by David Pumphrey
On June 27, Typeform, a company that provides an online form platform and data collection for its customers, has reported a data breach. They expressed in the statement that an unauthorized attacker gained access to their servers and conducted a partially download of data customers collected prior to May 3. The download was of a backup that was dated May 3. Typeform direct customer information was not compromised, other than email address.
So where does the ripple effect occur? The stolen data is the information submitted into forms created by the customers. A customer can ask any type of question on a form and as long as their audience submits the answer, that data is saved on Typeform's servers. Let's say a customer creates a form that asks for social security number, billing address, credit card number, health data and the list goes on. Though Typeform's sensitive information was not compromised, the audience of their customers has been.
The list of companies continue to grow that have notified customers they're affected by the Typeform data breach. One victim has publicly claimed the breached backup data was unencrypted. An example of a company that expressed the worst concern so far, Ocean Protocol, a service that allows data to be shared and sold for productivity. In their data breach statement they wrote,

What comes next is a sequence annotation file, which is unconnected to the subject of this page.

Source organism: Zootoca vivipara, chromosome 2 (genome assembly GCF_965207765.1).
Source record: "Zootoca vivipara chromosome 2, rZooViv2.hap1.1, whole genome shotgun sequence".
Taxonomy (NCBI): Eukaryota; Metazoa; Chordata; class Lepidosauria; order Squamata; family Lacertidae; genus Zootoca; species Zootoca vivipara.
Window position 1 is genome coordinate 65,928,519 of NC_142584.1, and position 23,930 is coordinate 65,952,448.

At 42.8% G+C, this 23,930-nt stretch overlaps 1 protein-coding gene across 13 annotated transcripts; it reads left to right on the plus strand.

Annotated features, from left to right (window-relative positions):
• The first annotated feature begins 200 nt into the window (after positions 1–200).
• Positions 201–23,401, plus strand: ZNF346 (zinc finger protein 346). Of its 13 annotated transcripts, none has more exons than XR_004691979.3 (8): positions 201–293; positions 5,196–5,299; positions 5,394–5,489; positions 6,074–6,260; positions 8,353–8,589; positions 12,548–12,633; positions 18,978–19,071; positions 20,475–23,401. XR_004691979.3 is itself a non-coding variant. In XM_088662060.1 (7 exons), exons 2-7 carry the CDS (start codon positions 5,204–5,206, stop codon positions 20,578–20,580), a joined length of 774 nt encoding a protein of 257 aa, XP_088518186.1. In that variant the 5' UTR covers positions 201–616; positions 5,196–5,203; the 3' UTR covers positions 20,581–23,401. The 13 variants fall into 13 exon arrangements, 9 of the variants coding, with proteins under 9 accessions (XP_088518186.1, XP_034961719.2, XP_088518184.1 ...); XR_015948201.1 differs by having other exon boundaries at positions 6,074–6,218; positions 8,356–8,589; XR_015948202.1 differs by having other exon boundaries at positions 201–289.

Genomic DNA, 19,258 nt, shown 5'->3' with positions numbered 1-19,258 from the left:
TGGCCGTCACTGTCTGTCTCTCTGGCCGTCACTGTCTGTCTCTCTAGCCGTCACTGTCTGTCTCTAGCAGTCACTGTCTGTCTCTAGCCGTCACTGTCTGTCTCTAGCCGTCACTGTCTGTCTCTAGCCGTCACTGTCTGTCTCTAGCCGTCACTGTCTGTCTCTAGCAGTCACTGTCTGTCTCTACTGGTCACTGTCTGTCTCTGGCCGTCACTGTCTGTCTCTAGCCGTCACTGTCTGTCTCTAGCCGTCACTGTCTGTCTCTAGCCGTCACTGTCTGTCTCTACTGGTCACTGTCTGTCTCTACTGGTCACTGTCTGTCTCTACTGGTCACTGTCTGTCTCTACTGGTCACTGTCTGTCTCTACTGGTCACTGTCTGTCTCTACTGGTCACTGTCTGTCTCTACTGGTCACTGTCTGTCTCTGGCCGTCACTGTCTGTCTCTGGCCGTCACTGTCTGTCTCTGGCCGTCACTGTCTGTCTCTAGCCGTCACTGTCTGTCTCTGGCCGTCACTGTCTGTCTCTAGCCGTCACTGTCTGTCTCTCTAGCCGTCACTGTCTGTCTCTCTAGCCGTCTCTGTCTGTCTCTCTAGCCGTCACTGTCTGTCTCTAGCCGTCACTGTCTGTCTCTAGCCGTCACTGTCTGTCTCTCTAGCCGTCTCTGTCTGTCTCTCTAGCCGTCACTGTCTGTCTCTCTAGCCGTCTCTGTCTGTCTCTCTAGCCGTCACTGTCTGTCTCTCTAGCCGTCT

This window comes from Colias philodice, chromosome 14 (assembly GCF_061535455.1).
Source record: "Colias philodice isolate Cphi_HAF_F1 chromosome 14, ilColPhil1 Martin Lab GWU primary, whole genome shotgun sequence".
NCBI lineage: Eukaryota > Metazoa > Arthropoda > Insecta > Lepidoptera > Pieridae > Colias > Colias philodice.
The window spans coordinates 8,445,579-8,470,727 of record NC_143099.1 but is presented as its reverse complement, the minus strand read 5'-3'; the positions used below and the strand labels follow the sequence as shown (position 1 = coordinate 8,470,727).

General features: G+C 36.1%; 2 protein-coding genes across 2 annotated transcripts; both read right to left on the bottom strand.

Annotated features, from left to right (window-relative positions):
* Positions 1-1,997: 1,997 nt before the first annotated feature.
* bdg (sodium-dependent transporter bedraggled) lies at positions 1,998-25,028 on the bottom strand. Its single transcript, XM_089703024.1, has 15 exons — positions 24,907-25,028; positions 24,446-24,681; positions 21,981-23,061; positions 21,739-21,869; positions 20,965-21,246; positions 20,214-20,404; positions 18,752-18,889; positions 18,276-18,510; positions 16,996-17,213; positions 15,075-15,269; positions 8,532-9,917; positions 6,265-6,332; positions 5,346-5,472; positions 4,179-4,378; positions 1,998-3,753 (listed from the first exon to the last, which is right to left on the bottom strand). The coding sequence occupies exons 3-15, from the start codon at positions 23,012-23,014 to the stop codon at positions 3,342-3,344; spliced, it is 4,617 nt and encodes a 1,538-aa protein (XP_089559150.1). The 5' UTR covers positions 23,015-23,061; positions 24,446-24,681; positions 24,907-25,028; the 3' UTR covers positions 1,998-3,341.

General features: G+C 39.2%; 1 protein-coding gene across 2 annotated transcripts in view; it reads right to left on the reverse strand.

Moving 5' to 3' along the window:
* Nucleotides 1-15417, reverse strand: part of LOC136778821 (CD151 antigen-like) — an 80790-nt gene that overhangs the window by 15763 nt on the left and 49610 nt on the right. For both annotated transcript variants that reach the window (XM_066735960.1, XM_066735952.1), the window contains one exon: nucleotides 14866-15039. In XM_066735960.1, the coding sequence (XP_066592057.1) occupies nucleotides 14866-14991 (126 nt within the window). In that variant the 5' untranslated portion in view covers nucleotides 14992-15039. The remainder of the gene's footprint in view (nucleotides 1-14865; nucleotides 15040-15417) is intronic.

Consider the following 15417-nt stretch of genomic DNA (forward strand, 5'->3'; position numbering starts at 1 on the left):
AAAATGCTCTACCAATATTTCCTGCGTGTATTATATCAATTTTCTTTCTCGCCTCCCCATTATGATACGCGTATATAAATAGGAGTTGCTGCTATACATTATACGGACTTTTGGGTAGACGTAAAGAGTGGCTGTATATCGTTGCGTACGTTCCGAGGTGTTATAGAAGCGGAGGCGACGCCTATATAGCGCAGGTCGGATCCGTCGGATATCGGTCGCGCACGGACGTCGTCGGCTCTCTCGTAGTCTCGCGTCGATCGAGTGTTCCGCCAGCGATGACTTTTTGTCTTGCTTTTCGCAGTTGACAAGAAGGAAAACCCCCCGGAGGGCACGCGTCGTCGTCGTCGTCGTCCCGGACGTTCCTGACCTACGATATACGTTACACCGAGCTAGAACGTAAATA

"TypeForm has confirmed that the data was stored in an unencrypted manner which means that the data is accessible. Information that the hackers downloaded includes email, birthdate, place of birth, ID number, nationality, wallet address, and for our US participants, SSN."
Ocean Protocol had 167 contributors compromised.
Digital banking company Revolut said it's affected, but in the main, the only exposure was e-mail addresses and possibly Twitter handles. “For a smaller number of people, it was pre registration details for our business product”, the post added.
PostShift said only 230 of its customers were impacted, because only one public-facing survey was hosted on Typeform.
Shavington-cum-Gresty Parish Council said only 304 of its citizens were breached, but most of those only had their e-mail address leak (in a few cases, name, postal address and postcode were included). The post added that the council will consider ending its relationship with Typeform at a July 6 communications committee meeting.
The Australian Republican Movement is also reviewing its use of Typeform.
Australian bakery chain Bakers Delight told Australian publication IT News the breach affected a customer competition, “Win a Decor Pack”.
Typeform wrote that they performed a full forensic investigation of the incident to be certain this breach can not happen again and the risk of reoccurrence is deemed low. They also sent an email template that their customers can send to their audiences.
The question now is, where does the penalty of injury ultimately lie: on the companies that gathered the sensitive information on Typeform's servers or Typeform itself for the breach of their unencrypted server? This is definitely one to watch.
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